oned. After they took out the license the
mother aud daughter got into a fight, in
which the license was torn in two, and
they got another otus.
Heavy Explosion of Towder.
CoLlMBrs, Kan.. Feb. 20. At 11 o'clock
Thursday night lightning struck the glaz
ing mill of the Ijaflin-ltatid powder works,
situated abou:, four and a half miles north
of this city, exploding atiout 440 kegs of
powder which were undergoing the pro
cess of glaziug, scarcely leaving enough of
the material of the building to mark the
ite. The storm was so severe that the ex
plosion of such a great quantity of powder
was not distinguishable at this place from
the numcrou, heavy peals of thunder.
Will Add Fire to the Fued.
MlDDLEHOKO, Ky., Feb. 20. Berry Tur
ner, the noted outlaw, is dead. It is said
that the natives of "South America," his
home, who are bitter against the Turner
faction, planned the capture of the des
perado and put it into execution. When
they came upon Turner he showed fight
and was mortally wounded and taken
prisoner. His captors took him a short
distance from the scene of the shooting
aud hanged him to a tree. ( f r
Tied to a Skin" and IJead. "
Alton, Ills., Feb. 20. -John "VVelLs, a
fisherman, Thursday found a man tied
hand and foot to the seat of a skiff. The
find was made near Maple island on the
Missouri shore, and the St. Charles county
'authorities have been notified. The man
is about 45 years of age and evidently of
good family and easy circumstances, and
was no doubt murdered while out hunt
ing. The flesh on the face had been torn
. by birds.
In Senate and House.
Washington-, Feb. 20. The senate yes
terday passed the bill extending for ten
fears the Chinese exclusion act, as it ex
pires May 6 next. Thirty-three relief bills
were passed and the remainder of the day
was used up debating a bill to issue bonds
for District of Columbia work, the bill was
pending at adjournment, which was taken
Speaker Crisp was again absent from
the house and sent a note appointing Mc
Millin speaker pro tern. A bill to regu
late theatres in the District was passed,
and an order to print 10,000 copies of the
Bland free silver bill gave Harter an op
portunity to make an anti-free coinage
speech. The Indian appropriation was
considered without action, and the house
adjourned to Tuesday.
Cmr Aoo, Feb. 19.
Following were the quotations ou the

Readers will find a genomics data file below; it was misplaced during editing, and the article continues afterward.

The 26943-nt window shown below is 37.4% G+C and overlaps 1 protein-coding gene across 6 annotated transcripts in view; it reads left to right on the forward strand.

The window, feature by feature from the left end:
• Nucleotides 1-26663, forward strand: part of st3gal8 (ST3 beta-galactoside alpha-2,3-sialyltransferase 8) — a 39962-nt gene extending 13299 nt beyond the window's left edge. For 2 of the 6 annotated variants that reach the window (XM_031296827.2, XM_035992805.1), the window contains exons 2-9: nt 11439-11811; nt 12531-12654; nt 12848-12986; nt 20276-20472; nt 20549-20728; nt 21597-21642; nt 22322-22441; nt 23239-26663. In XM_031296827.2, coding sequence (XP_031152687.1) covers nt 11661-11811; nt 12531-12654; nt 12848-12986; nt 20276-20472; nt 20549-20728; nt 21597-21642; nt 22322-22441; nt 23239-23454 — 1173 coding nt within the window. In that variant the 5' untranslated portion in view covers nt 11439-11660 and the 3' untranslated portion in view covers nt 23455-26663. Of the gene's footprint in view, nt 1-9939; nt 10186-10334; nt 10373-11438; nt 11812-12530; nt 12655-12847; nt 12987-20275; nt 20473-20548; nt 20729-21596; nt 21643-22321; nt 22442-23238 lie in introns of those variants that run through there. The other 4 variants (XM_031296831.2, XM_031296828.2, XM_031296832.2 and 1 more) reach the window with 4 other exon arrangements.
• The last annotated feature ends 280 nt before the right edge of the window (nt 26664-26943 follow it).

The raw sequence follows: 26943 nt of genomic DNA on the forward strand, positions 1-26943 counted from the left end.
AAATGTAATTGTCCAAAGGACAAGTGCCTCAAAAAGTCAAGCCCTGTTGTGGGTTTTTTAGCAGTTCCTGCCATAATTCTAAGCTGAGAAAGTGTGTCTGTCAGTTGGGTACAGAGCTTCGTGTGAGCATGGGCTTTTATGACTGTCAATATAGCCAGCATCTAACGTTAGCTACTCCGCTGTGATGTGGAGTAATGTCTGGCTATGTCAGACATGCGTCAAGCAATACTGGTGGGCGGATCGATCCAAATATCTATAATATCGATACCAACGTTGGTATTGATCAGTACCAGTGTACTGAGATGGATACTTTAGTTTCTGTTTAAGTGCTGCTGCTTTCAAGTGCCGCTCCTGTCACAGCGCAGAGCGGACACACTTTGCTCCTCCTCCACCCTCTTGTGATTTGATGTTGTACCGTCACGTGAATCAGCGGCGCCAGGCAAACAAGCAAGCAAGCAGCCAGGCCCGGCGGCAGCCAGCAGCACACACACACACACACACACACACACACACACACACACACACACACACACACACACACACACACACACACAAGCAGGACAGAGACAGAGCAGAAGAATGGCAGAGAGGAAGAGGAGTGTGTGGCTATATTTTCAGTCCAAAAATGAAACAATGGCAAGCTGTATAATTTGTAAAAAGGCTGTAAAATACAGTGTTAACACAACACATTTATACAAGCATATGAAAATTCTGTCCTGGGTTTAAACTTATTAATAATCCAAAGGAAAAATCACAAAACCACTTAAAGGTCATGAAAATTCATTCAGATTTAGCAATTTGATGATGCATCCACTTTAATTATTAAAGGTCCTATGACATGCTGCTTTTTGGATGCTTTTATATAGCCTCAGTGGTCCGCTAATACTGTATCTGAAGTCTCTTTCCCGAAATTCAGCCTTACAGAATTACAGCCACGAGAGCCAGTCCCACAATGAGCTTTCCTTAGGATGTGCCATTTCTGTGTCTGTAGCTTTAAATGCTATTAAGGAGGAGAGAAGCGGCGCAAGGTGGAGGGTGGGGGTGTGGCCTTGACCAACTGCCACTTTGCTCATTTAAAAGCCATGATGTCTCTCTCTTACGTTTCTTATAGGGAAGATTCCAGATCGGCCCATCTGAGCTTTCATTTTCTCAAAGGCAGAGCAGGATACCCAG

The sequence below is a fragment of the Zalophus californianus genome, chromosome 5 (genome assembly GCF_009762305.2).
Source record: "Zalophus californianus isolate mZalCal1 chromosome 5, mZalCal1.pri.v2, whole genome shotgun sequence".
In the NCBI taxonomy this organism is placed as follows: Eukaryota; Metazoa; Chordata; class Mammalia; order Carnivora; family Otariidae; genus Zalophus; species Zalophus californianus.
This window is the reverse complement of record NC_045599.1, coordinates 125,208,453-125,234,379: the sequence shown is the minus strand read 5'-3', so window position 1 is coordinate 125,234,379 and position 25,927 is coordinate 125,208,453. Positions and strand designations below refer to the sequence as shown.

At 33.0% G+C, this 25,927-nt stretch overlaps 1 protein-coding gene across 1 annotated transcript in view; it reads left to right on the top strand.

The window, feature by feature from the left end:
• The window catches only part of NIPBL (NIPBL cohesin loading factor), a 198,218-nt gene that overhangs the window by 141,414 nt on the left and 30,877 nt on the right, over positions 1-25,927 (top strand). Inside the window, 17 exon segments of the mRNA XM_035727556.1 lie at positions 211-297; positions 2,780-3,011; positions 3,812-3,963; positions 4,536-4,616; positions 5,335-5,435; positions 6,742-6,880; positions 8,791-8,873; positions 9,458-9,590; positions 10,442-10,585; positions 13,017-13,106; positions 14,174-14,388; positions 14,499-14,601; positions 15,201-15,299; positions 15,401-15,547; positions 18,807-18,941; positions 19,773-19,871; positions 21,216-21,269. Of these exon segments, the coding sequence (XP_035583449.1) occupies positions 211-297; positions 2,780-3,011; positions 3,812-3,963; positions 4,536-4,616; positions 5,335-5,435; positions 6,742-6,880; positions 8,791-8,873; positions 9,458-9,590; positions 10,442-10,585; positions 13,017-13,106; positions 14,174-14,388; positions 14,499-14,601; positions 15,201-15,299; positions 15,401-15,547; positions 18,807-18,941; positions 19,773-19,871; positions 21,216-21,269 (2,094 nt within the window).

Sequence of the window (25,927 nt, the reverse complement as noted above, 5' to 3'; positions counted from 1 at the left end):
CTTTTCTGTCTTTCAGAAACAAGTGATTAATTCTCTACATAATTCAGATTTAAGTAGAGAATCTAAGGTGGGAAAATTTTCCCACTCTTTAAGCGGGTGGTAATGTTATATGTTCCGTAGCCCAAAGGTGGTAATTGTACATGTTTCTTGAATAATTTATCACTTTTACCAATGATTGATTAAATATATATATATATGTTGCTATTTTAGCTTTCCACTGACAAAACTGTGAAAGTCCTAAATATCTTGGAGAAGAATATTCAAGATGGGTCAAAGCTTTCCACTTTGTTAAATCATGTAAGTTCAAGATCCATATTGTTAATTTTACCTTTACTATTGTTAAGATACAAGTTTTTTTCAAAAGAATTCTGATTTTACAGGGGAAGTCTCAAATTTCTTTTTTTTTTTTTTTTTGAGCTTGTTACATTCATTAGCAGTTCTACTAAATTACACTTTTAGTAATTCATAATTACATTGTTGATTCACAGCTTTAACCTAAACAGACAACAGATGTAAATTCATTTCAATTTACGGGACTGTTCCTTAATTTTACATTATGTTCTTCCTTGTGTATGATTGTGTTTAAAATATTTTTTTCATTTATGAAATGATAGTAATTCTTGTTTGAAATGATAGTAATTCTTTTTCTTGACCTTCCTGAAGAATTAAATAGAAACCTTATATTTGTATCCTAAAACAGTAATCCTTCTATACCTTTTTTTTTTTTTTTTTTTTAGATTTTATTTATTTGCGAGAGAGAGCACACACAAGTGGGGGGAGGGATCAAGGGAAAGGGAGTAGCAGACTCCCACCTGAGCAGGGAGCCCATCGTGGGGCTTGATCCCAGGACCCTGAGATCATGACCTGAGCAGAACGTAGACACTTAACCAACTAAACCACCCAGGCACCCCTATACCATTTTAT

board of tiade today: Wheat February,
opened, 91o, clo-ed '.'l'je-; March, opened Kitc,
closed V-Va-', May, opened PIJ-s-. closed 9M:
t'orn February, opened and clc d 4ojc;
March, opened aud clo-sed 41 c; May
opened and closed Ci". Oats- May, opened
31?ft closed olS-C- Pork February, opened
$11.7.1, closed $11.6.: -ued fl3.'i.
closed SU.it.i4- Lard Fe , - ned $t..0,
Live stock rrjivs at the I'nion tock yards
today raiiKed as follows: lings Market
fairly ' a. live mid prices Inc. higher;
sales ranifed at ft.tKii?4.ro pijrs, $4.4ikiT
..' liRht. &4.:(i7(..u rougli packing; $4.50jJ4.98
mixed, and St.riiii.i.ffctg heavy packing and
shipping I ts.
Cattle Market quit t 0:1 local and shipping
account, prices steady; quotations ranged at
(4.Mu(f(5 4."ohoiie to extra shipping steers, $4.1)1
41.4.-5 Kood to 1 hoii.e do, $J. 7(14 15 fair to good,
?:l.tK(.:t.tl common to medium do, $3.Ut3A4S
butchers' steers, $i.3.l&3.00 storkera, $2.&k3
4.00 Texas steers, $3.1'tfr&& feeders. l.B60S.&u
cows, tl.7V.Vt.7o bul.s, and 3.0U6.00 real
Sheep Market fairly active and prices
firm; quotations ranged at $t.50Q3.4
westerns, S4.25tg5.50 natives, and $4.75 8. 33
Produce: Butter Separator, C8t20o; dairies,
-fancy, freeb, iQ4c; packing .stock, fresh, lit
15e. Eggs Fresh candled, loss off, 21H&320
per do. Dressed poultry Spring chickens,
fair, good, W-s10H per lb; fancy, lie; roosters,
5c; duck, UKa-llk;; geee, llc; turkeys,
choice, 12r&13)tc; fair to good, llllc. Fota
toas Bebrons. SHTOo per bu; Burbsnks,
Ste; Rose, 30ai!c for seed; Peerless. SftaSJe for
seed; common to poor mixed lots, $223o.
Sweet potatoes, Illinois, $1.5o&2. per bbL
Apples Common, 1.3,15i per bbl; good,
J1.75; fanry, J2.00O2.lu. Cranborries-Cape
Cod, S3.502:5.U0 per bbl; Jerseys. 85.00tav5.Sa.
New York. -?''."; ,
New York. FeK 19.'- ;
Wheat -No. 2 red winter cash, fl.OSVt; March,
$1.07s: April. 1.74: May, $1.04. Corn No.
2;mixed cash, 4!; March, 4'.'?; April, 0c;
May, 4'.fr Oats Qniet; No. t mixed cash.
8Sc; May, 3THc. Bye-Dull: quoted at Wc
$1.02 for whole range. Barley yrriet; No. i
Milwaukee, 6ft. ?uc. Pork Dull; mess, $.Tl
10.50. Lard-Steady; March, $6.83 May,
Live Stock: Cattle-Trading doll itai alowf
poorestl to best native steers, i l(3A2SpeT 100
lbs; bulls and dry cows, $2 35&3.7S. Bheep and
lambs-Sheep, dull and lower; lambs stead rt
sheep, $5.00fc 40 rer 100 lbs; temba, $& 40aT.fi.
Hogs Nominally steady; live hoga. $4.9035.49
lr 100 lbs.
The local Markets).
Office Rock Island Daily aud Wkehxt Ahgcs I
Kock Island, 111., Feb. 20, 1KB f
Wheat-f.890c - ' d
Corn 32ffci3c. . V
RytTKiMr. ' Z
Oats- Va 30c. S
Bran - s'c per cwt. J
Ships'nft $1.00 per cwt. 3
Hay Timothy. $n&$n; prairie, sai3; clover
$h10; baled. $11 50.
Batter Falrto choice, 34c; creamery, SS38c
IIEsat-Fre-b.S-Jc; packed, 20c.
Poultry Chickens. lOfcl-Iii; tnrkcys, 12'4c
duiks, K'!-jc: geese, 10c.
FHt lT AND YBeiTABt. r!".
Apples $2 2S&$2 78 per bbL
Cattle Butchers pay lor corn fed steeis,
3Ha4'4c; cows and ncifcrs, 33i4c; calves,
For referring to a suttject so unusual, but
It may possess uitertet for some to know
03 1 MM
Is sold for balflhe sriee of the other
kinds. IMMII.D, we sajlf Use quality
m-as not whut It should be, ef coftrse it
would not sell at all.
Raking fowler Coiupanfc say oothlns
el their exorbitant prtcfS. tut ta.Hc ooo
tibuaJJy of chemical analysis, arc.
In the srienrists taut the scientists, but
14 pntetW-ml womea try Climax, and
Judge for tbenuvlves. , -
at TOt n GROCEIfS i ,
'- . :